The extent of deterioration of the force main dictates the renewal method that can be employed.
- Repair technologies can be classified into open cut repair and spot repair. The spot repairs can be addressed through clamps and pothole excavations. Installation of repair clamps entails open-cut excavation.
- Rehabilitation technologies that are applicable to force mains are spray-on linings, close-fit linings, CIPP, CFRP and woven hose liners.
- Replacement technologies that are applicable to force mains are sliplining, pipe bursting, pipe splitting, horizontal directional drilling, pipe jacking, auger boring and pipe ramming. Open-cut construction is also used for pipe replacement.
The key parameters that should be considered for a renewal strategy are: bypass requirements, public disruptions, capacity requirements and structural requirements. The critical renewal techniques are addressed below.
- Sliplining is a cost-effective method that can be installed under live flow conditions with minimum service disruption. A limitation associated with sliplining is the reduction of pipeline hydraulic capacity due to reduction in interior pipe diameter.
- Close-fit lining operates similar to sliplining and offers a better hydraulic capacity compared to sliplining. High strength structural rehabilitation can be provided by close-fit and sliplining.
- CIPP offers minimal reduction in hydraulic capacity, but requires bypass pumping. The service disruptions can be minimized through a rapid installation process.
- UV Cured CIPP method which employs a rapid UV curing process can be used to minimize public disruptions.
The most widely employed strategy by utilities to renew force mains is pipe replacement due to limited available experience with force mains renewal strategies. Open cut and trenchless methods are the available renewal technologies.
Capital Improvement Program (CIP) investment strategies can be developed for high-risk assets based on the renewal method. The renewal costs associated with high-risk assets should be determined prior to employing a renewal option. The unit costs of the feasible renewal option for the force main segments of different diameters and materials need to be estimated to establish a CIP investment strategy. The unit costs should include all renewal costs not limited to equipment cost, installation cost, labor cost, clean up and disposal cost, by-pass cost, etc.
A comprehensive asset management program should include a long-term funding strategy to support asset improvements. An effective funding strategy includes the funding sources, estimated renewal cash requirements, and the renewal schedule. A sustainable funding strategy can be ensured through continuous monitoring and adjustment of utility rates and investigating private, federal, and state financing. The key outcomes of financial planning are safety, reliability, timeliness, minimized annual rate impacts, cost minimization, and optimum use of resources.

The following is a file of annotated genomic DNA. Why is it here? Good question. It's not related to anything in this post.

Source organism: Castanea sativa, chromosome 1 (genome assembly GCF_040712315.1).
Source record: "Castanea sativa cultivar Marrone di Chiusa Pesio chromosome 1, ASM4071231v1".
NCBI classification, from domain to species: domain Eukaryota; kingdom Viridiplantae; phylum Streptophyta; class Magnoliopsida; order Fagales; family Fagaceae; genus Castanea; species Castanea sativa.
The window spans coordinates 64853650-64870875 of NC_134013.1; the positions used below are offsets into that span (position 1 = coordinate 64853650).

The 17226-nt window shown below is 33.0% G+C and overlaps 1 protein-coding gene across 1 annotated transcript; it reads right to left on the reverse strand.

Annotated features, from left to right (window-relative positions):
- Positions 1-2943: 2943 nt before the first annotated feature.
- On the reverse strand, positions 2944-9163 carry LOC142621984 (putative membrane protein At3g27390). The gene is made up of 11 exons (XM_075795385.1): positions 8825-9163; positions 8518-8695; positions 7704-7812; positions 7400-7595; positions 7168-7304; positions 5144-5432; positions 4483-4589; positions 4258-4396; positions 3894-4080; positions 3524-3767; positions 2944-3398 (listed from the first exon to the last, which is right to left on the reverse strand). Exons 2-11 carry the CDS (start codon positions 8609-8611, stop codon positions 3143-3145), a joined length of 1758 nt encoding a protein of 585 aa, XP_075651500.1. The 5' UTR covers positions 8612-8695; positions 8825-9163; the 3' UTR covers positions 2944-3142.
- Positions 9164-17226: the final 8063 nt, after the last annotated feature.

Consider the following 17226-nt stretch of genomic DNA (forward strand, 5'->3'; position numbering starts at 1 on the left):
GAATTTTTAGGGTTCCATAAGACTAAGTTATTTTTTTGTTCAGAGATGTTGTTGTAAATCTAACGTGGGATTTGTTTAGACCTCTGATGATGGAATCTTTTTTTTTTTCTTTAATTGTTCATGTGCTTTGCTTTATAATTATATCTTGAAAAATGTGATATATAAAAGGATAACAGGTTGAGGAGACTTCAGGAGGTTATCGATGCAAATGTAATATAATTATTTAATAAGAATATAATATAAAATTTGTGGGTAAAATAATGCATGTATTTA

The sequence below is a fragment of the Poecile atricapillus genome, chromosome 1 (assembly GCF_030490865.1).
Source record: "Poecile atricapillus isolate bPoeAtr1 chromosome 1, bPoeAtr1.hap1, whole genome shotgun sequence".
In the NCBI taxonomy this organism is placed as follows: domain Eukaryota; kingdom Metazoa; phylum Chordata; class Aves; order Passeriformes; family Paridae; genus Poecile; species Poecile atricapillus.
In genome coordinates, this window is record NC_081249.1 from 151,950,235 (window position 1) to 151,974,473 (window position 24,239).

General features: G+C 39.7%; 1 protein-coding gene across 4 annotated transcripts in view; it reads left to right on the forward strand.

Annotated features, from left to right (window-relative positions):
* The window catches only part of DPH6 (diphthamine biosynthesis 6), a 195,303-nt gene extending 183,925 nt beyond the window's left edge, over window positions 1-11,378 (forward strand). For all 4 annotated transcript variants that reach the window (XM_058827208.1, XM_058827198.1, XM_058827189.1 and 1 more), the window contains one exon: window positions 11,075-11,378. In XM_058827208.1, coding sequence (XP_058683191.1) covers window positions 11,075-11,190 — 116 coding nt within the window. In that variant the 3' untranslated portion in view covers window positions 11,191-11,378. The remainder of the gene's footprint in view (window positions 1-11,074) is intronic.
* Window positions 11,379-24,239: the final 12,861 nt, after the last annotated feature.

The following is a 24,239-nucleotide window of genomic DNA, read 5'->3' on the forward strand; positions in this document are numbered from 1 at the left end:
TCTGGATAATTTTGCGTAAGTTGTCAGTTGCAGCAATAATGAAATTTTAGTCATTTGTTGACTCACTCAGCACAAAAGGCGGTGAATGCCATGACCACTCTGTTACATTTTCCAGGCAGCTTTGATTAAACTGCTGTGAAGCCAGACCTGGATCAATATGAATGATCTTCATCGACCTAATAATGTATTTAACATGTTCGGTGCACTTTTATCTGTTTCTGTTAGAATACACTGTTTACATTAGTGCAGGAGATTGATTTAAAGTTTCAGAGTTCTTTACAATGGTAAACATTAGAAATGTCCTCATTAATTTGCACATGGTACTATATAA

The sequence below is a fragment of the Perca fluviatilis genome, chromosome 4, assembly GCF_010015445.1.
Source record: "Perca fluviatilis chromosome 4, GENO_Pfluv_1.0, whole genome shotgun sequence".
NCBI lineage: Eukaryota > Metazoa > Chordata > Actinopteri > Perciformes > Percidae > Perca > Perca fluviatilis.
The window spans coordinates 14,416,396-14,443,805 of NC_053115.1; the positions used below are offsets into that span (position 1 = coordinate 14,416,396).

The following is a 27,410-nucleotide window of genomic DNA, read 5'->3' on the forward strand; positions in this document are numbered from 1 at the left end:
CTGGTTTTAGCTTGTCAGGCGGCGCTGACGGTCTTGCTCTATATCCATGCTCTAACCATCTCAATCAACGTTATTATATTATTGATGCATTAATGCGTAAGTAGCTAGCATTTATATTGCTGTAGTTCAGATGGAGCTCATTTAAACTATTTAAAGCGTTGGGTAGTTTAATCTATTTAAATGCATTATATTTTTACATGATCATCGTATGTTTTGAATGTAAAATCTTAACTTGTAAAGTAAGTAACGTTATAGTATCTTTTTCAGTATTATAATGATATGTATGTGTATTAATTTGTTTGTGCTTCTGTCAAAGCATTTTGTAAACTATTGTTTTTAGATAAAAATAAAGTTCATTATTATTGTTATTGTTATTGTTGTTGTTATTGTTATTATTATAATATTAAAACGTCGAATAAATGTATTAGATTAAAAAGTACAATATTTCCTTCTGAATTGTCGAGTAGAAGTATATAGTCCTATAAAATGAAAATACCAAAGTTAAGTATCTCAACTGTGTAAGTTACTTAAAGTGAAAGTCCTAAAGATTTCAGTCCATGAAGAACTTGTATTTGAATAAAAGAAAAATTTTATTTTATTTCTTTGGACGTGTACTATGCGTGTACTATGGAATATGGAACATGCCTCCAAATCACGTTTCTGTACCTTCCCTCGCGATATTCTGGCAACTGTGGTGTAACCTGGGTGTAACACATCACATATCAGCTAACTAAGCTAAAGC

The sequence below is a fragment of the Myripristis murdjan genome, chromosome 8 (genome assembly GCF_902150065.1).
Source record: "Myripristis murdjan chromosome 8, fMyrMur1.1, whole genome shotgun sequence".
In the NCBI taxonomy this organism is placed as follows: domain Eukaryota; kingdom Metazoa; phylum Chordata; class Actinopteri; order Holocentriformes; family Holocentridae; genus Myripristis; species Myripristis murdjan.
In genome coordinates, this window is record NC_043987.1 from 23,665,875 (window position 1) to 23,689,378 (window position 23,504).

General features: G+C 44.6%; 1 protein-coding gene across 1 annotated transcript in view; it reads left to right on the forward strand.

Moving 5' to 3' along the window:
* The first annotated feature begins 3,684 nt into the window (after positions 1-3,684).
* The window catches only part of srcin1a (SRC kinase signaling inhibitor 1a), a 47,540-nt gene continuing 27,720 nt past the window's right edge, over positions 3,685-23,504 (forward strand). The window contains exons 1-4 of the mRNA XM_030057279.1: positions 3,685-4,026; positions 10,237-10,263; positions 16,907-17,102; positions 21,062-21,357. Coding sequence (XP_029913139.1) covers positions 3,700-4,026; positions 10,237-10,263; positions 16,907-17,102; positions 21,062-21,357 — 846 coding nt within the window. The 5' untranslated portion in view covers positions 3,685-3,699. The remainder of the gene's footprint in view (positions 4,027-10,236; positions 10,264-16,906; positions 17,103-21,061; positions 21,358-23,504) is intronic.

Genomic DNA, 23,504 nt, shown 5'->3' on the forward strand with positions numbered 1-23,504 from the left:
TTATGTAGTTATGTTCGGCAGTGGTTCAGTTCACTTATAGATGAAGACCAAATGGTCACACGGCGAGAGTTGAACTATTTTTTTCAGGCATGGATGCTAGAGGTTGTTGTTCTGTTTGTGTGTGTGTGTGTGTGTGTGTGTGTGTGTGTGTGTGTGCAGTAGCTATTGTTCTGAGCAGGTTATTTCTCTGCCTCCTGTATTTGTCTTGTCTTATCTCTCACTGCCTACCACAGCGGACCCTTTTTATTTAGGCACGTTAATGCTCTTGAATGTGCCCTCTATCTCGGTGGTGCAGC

Guidelines for Asset Management of Force Main Infrastructure
The asset management of force main infrastructure can be broadly categorized into a three-step process: inspection, condition assessment and renewal engineering. A structured approach can be followed to execute a comprehensive asset management program that includes:
- Step 1: Develop force main asset registry and understanding
- Step 2: Analyze the technologies for condition assessment
- Step 3: Assessing condition and performance of force main
- Step 4: Determine performance deterioration of force main
- Step 5: Develop and set target Levels of Service (LOS)
- Step 6: Develop risk assessment and prioritization for decision making
- Step 7: Analyze the technologies for renewal engineering
- Step 8: Determine the funding strategy and optimize capital investment
- Step 9: Evaluate force main asset management plan for improvement
- Step 10: Build database to support advanced asset management
Conclusions and Recommendations
Force mains are installed at critical points in the wastewater collection system. The key elements that significantly influence the need to address the inspection, condition assessment, and renewal strategies of force mains are:
- Lack of sufficient redundancy.
- High consequence of failure.
- Accessibility of force main.
These limitations for the management of the force mains need to be addressed through the selection of suitable inspection technologies. Due to wide ranging defects observed in different force main materials, no single technology is able to provide effective useful data. Therefore, to identify the defects cost effectively, appropriate technology can be selected based on the consequence of failure of the force mains in the network. A force main investigation program can be developed to estimate the likelihood of failure, consequence of failure and the remaining service life through condition assessment programs.
The gaps and limitations in the force main infrastructure asset management can be partially addressed by standardizing utility asset management practices. A standardized defect index and grading scale should be established by the utilities. A good point of departure would be the defect index developed by WE&RF.
The performance index and prediction models can be combined with consequence of failure indices to establish the business risk exposure associated with assets for prioritization and renewal decisions. Consequence of failure models in practice from Baltimore County, Fairfax County, City of Houston, or Hampton Roads Sanitation District can be a starting point for these consequences of failure indices.